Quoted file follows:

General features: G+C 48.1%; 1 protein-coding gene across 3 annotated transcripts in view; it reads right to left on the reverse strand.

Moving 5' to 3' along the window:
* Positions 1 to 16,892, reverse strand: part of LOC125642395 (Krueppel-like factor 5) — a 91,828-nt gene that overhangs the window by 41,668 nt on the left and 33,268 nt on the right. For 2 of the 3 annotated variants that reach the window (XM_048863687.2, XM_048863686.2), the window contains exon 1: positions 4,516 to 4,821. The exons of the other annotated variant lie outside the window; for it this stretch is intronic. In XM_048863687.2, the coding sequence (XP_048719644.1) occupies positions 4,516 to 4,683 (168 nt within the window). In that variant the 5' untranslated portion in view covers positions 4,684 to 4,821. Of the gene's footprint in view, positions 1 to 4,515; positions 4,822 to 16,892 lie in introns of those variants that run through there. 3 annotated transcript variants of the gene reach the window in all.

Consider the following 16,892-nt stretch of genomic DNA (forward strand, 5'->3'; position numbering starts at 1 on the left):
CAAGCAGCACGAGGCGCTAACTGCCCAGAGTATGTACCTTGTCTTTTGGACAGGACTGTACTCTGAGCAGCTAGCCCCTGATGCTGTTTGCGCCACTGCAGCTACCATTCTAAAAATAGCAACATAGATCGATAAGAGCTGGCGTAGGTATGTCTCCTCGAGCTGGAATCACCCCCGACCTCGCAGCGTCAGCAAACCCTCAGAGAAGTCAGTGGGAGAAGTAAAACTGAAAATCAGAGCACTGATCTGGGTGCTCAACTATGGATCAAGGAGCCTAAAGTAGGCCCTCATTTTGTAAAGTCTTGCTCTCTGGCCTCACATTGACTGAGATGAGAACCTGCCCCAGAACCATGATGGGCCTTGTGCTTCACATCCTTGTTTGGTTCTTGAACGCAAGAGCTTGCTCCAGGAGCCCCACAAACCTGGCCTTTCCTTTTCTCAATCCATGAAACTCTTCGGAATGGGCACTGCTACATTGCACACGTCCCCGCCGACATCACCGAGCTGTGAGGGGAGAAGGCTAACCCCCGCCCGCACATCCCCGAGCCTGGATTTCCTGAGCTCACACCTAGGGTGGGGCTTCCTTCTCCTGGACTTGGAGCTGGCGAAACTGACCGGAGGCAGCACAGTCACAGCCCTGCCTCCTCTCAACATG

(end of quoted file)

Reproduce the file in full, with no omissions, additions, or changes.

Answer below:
General features: G+C 48.1%; 1 protein-coding gene across 3 annotated transcripts in view; it reads right to left on the reverse strand.

Moving 5' to 3' along the window:
* Positions 1 to 16,892, reverse strand: part of LOC125642395 (Krueppel-like factor 5) — a 91,828-nt gene that overhangs the window by 41,668 nt on the left and 33,268 nt on the right. For 2 of the 3 annotated variants that reach the window (XM_048863687.2, XM_048863686.2), the window contains exon 1: positions 4,516 to 4,821. The exons of the other annotated variant lie outside the window; for it this stretch is intronic. In XM_048863687.2, the coding sequence (XP_048719644.1) occupies positions 4,516 to 4,683 (168 nt within the window). In that variant the 5' untranslated portion in view covers positions 4,684 to 4,821. Of the gene's footprint in view, positions 1 to 4,515; positions 4,822 to 16,892 lie in introns of those variants that run through there. 3 annotated transcript variants of the gene reach the window in all.

Consider the following 16,892-nt stretch of genomic DNA (forward strand, 5'->3'; position numbering starts at 1 on the left):
CAAGCAGCACGAGGCGCTAACTGCCCAGAGTATGTACCTTGTCTTTTGGACAGGACTGTACTCTGAGCAGCTAGCCCCTGATGCTGTTTGCGCCACTGCAGCTACCATTCTAAAAATAGCAACATAGATCGATAAGAGCTGGCGTAGGTATGTCTCCTCGAGCTGGAATCACCCCCGACCTCGCAGCGTCAGCAAACCCTCAGAGAAGTCAGTGGGAGAAGTAAAACTGAAAATCAGAGCACTGATCTGGGTGCTCAACTATGGATCAAGGAGCCTAAAGTAGGCCCTCATTTTGTAAAGTCTTGCTCTCTGGCCTCACATTGACTGAGATGAGAACCTGCCCCAGAACCATGATGGGCCTTGTGCTTCACATCCTTGTTTGGTTCTTGAACGCAAGAGCTTGCTCCAGGAGCCCCACAAACCTGGCCTTTCCTTTTCTCAATCCATGAAACTCTTCGGAATGGGCACTGCTACATTGCACACGTCCCCGCCGACATCACCGAGCTGTGAGGGGAGAAGGCTAACCCCCGCCCGCACATCCCCGAGCCTGGATTTCCTGAGCTCACACCTAGGGTGGGGCTTCCTTCTCCTGGACTTGGAGCTGGCGAAACTGACCGGAGGCAGCACAGTCACAGCCCTGCCTCCTCTCAACATG